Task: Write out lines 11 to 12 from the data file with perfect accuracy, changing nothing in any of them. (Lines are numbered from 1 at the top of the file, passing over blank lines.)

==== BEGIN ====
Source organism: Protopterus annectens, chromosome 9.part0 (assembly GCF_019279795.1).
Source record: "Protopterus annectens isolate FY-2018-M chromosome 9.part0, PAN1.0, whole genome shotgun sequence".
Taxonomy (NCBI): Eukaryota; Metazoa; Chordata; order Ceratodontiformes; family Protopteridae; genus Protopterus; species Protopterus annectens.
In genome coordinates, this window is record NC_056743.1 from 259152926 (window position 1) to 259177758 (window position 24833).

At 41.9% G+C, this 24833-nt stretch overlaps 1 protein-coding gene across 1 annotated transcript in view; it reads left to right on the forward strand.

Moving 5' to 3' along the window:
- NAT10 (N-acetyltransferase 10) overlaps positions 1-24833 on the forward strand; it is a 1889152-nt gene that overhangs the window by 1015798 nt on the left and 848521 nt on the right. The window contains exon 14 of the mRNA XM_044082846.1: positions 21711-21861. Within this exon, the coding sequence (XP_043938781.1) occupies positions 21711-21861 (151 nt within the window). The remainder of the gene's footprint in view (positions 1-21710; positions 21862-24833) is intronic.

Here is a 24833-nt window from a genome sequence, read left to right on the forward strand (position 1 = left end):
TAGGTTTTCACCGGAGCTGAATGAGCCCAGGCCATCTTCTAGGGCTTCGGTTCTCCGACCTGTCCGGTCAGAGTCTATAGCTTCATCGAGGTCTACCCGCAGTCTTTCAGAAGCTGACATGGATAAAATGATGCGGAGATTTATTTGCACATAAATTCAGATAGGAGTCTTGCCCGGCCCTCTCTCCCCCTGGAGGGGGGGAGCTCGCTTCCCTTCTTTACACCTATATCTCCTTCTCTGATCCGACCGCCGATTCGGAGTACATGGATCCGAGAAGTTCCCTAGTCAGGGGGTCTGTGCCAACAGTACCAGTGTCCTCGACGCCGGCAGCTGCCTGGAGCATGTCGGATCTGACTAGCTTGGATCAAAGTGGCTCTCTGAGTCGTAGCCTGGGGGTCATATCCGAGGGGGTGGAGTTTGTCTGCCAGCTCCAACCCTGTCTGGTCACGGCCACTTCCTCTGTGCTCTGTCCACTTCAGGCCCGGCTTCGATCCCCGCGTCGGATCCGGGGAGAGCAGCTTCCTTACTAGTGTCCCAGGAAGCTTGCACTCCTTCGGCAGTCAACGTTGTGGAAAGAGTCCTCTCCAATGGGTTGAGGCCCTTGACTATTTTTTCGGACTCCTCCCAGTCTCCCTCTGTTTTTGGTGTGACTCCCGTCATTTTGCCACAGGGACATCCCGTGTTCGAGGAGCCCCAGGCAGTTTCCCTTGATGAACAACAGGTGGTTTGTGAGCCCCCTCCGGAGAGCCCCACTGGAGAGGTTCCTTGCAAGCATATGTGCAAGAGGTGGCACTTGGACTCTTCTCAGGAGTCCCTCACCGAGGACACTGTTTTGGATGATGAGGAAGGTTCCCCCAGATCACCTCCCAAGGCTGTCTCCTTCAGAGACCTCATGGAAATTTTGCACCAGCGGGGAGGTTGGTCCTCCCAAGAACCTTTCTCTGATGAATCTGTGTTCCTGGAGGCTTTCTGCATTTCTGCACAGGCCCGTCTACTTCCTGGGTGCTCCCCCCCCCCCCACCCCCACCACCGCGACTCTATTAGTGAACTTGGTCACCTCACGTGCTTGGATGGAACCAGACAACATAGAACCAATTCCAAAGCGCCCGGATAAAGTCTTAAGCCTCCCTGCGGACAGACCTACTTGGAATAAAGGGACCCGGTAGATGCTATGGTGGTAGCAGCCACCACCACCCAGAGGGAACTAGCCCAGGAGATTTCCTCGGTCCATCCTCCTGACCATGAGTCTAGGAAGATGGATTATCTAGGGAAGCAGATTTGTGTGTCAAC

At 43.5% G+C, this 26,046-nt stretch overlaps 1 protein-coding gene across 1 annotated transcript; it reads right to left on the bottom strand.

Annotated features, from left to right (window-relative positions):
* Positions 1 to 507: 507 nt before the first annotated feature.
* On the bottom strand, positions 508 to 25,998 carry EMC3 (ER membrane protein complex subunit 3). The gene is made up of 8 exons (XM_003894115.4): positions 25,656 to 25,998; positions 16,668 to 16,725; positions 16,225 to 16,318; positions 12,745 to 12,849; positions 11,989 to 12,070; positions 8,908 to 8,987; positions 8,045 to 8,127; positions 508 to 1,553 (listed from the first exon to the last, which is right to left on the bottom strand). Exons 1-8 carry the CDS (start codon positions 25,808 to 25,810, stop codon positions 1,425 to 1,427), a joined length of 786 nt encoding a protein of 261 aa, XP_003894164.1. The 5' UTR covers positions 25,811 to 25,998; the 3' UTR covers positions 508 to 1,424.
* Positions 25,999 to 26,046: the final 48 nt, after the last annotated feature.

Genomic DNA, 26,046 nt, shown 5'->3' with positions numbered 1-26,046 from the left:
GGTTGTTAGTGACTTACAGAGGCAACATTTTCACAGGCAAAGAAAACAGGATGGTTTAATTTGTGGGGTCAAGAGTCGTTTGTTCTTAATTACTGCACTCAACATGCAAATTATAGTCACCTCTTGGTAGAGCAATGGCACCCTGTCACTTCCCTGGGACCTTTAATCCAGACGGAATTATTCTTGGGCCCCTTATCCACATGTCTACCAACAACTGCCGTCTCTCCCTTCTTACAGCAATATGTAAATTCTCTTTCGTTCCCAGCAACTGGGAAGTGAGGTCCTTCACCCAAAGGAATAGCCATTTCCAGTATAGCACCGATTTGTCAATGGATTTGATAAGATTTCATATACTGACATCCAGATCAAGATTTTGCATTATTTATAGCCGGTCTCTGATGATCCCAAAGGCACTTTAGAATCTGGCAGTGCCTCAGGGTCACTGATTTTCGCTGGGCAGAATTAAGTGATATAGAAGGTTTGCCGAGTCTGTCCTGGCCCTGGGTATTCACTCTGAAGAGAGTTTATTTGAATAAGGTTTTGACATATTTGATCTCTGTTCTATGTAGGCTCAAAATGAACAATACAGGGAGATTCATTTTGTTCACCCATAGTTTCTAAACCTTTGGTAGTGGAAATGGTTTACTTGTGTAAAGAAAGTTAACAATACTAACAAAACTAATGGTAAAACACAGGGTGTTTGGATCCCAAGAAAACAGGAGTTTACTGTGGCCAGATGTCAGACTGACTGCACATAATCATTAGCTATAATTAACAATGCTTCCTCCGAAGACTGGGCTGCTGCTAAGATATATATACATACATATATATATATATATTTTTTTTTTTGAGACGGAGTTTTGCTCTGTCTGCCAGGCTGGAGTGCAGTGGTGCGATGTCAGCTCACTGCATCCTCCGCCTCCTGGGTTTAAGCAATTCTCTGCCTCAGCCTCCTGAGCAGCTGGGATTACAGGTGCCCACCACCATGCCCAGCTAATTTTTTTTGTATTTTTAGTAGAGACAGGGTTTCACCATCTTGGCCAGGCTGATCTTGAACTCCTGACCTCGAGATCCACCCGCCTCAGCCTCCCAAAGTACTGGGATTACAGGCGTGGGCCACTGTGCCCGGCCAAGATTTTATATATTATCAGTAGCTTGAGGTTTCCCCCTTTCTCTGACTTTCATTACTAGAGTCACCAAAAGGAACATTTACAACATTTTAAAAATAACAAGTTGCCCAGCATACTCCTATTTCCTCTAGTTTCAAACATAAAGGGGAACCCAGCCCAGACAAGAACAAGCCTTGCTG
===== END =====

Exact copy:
Annotated features, from left to right (window-relative positions):
* Positions 1 to 507: 507 nt before the first annotated feature.